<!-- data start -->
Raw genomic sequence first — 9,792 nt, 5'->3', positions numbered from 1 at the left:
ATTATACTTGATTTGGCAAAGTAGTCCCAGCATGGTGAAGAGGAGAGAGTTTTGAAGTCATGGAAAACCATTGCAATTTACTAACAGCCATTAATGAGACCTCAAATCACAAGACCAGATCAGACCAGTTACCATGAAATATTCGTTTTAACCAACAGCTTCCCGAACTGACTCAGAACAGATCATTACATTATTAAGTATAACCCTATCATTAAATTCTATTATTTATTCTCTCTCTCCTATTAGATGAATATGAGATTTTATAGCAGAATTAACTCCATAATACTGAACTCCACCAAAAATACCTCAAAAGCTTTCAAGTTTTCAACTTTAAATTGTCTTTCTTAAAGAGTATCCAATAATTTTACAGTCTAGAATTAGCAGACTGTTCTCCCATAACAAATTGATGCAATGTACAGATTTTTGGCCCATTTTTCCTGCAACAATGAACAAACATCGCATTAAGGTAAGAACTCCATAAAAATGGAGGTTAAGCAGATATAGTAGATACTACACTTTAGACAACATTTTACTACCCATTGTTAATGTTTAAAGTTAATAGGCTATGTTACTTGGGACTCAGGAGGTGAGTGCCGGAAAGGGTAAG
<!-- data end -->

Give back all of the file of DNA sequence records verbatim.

Raw genomic sequence first — 9,792 nt, 5'->3', positions numbered from 1 at the left:
ATTATACTTGATTTGGCAAAGTAGTCCCAGCATGGTGAAGAGGAGAGAGTTTTGAAGTCATGGAAAACCATTGCAATTTACTAACAGCCATTAATGAGACCTCAAATCACAAGACCAGATCAGACCAGTTACCATGAAATATTCGTTTTAACCAACAGCTTCCCGAACTGACTCAGAACAGATCATTACATTATTAAGTATAACCCTATCATTAAATTCTATTATTTATTCTCTCTCTCCTATTAGATGAATATGAGATTTTATAGCAGAATTAACTCCATAATACTGAACTCCACCAAAAATACCTCAAAAGCTTTCAAGTTTTCAACTTTAAATTGTCTTTCTTAAAGAGTATCCAATAATTTTACAGTCTAGAATTAGCAGACTGTTCTCCCATAACAAATTGATGCAATGTACAGATTTTTGGCCCATTTTTCCTGCAACAATGAACAAACATCGCATTAAGGTAAGAACTCCATAAAAATGGAGGTTAAGCAGATATAGTAGATACTACACTTTAGACAACATTTTACTACCCATTGTTAATGTTTAAAGTTAATAGGCTATGTTACTTGGGACTCAGGAGGTGAGTGCCGGAAAGGGTAAG